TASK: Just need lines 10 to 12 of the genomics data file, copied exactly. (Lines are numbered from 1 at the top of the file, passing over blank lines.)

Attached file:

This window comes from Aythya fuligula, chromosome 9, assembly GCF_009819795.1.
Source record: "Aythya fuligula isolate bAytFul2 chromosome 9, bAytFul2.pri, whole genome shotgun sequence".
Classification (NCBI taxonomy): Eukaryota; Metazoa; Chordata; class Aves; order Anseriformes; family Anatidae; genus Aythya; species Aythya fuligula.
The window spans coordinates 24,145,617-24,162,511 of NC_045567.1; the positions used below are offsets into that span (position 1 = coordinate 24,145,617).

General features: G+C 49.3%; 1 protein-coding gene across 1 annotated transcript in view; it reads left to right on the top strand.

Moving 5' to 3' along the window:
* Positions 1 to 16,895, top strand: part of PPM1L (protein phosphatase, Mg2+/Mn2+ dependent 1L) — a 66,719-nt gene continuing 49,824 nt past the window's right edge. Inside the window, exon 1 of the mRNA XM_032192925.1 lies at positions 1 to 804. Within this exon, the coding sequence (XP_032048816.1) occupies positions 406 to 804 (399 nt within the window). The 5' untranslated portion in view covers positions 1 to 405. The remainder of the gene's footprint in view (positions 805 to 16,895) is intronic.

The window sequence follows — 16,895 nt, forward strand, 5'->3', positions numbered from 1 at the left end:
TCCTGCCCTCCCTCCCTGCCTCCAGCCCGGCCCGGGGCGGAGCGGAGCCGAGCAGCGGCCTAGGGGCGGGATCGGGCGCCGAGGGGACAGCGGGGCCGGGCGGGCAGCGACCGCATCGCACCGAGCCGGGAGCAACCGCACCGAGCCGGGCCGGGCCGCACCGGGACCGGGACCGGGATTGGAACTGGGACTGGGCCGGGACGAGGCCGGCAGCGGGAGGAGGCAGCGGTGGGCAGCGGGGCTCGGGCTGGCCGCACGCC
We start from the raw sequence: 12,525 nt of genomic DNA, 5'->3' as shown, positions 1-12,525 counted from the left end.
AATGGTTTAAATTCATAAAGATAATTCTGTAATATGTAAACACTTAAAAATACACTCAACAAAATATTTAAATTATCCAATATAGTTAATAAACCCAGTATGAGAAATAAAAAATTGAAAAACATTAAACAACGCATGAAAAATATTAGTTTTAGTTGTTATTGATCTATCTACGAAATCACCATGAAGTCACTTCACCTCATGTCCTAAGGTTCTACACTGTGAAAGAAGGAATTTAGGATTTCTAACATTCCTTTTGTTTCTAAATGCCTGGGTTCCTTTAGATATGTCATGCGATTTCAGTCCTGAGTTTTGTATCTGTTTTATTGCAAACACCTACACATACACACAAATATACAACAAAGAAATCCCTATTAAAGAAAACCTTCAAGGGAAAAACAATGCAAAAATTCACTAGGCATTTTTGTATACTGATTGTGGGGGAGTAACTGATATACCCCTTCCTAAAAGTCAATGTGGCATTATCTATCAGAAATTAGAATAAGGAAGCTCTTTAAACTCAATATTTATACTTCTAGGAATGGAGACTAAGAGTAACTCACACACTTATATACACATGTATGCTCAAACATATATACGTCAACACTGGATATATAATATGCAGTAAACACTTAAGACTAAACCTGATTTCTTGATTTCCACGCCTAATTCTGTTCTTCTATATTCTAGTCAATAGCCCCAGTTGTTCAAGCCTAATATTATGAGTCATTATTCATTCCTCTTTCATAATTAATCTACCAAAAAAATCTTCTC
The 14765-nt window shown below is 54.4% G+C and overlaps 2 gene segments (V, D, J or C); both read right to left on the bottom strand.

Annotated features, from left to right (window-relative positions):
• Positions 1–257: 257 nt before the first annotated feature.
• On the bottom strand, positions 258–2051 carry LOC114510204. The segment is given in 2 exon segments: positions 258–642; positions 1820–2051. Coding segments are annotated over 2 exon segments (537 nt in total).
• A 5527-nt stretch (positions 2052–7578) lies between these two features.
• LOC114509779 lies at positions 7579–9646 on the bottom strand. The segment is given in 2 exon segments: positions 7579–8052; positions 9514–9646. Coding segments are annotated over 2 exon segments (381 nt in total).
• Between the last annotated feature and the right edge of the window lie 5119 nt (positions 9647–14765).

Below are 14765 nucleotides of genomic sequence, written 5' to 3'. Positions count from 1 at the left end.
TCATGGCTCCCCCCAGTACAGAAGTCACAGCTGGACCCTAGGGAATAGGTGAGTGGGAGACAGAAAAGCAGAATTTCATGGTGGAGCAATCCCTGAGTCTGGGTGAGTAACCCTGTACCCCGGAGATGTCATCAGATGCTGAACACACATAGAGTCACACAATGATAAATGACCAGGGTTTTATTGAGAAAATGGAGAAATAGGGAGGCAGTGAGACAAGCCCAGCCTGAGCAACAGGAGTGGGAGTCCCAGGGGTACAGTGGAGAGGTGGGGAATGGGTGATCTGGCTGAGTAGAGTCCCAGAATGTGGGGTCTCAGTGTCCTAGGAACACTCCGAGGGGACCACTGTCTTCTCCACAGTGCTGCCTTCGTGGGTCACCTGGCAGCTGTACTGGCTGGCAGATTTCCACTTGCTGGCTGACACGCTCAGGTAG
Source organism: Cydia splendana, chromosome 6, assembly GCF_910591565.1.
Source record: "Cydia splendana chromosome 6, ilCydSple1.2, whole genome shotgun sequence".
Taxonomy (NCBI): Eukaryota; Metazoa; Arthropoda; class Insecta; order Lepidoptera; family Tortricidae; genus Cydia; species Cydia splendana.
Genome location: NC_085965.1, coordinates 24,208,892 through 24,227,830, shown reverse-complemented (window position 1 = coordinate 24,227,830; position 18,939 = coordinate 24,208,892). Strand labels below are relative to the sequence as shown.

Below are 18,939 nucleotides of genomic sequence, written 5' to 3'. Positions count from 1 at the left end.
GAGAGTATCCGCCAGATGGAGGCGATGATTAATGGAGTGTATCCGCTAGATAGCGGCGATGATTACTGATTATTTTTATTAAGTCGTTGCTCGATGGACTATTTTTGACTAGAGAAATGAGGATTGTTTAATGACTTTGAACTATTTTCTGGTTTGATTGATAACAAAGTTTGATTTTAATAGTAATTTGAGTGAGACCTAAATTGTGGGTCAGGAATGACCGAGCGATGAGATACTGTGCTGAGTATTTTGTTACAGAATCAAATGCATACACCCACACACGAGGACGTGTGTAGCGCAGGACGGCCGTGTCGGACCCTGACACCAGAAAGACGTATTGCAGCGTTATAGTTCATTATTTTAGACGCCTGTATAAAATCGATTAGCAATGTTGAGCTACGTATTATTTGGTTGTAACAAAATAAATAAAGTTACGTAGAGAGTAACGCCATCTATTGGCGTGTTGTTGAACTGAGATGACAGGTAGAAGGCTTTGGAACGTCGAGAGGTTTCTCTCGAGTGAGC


We start from the raw sequence: 12,525 nt of genomic DNA, 5'->3' as shown, positions 1-12,525 counted from the left end.
AATGGTTTAAATTCATAAAGATAATTCTGTAATATGTAAACACTTAAAAATACACTCAACAAAATATTTAAATTATCCAATATAGTTAATAAACCCAGTATGAGAAATAAAAAATTGAAAAACATTAAACAACGCATGAAAAATATTAGTTTTAGTTGTTATTGATCTATCTACGAAATCACCATGAAGTCACTTCACCTCATGTCCTAAGGTTCTACACTGTGAAAGAAGGAATTTAGGATTTCTAACATTCCTTTTGTTTCTAAATGCCTGGGTTCCTTTAGATATGTCATGCGATTTCAGTCCTGAGTTTTGTATCTGTTTTATTGCAAACACCTACACATACACACAAATATACAACAAAGAAATCCCTATTAAAGAAAACCTTCAAGGGAAAAACAATGCAAAAATTCACTAGGCATTTTTGTATACTGATTGTGGGGGAGTAACTGATATACCCCTTCCTAAAAGTCAATGTGGCATTATCTATCAGAAATTAGAATAAGGAAGCTCTTTAAACTCAATATTTATACTTCTAGGAATGGAGACTAAGAGTAACTCACACACTTATATACACATGTATGCTCAAACATATATACGTCAACACTGGATATATAATATGCAGTAAACACTTAAGACTAAACCTGATTTCTTGATTTCCACGCCTAATTCTGTTCTTCTATATTCTAGTCAATAGCCCCAGTTGTTCAAGCCTAATATTATGAGTCATTATTCATTCCTCTTTCATAATTAATCTACCAAAAAAATCTTCTC
The 14765-nt window shown below is 54.4% G+C and overlaps 2 gene segments (V, D, J or C); both read right to left on the bottom strand.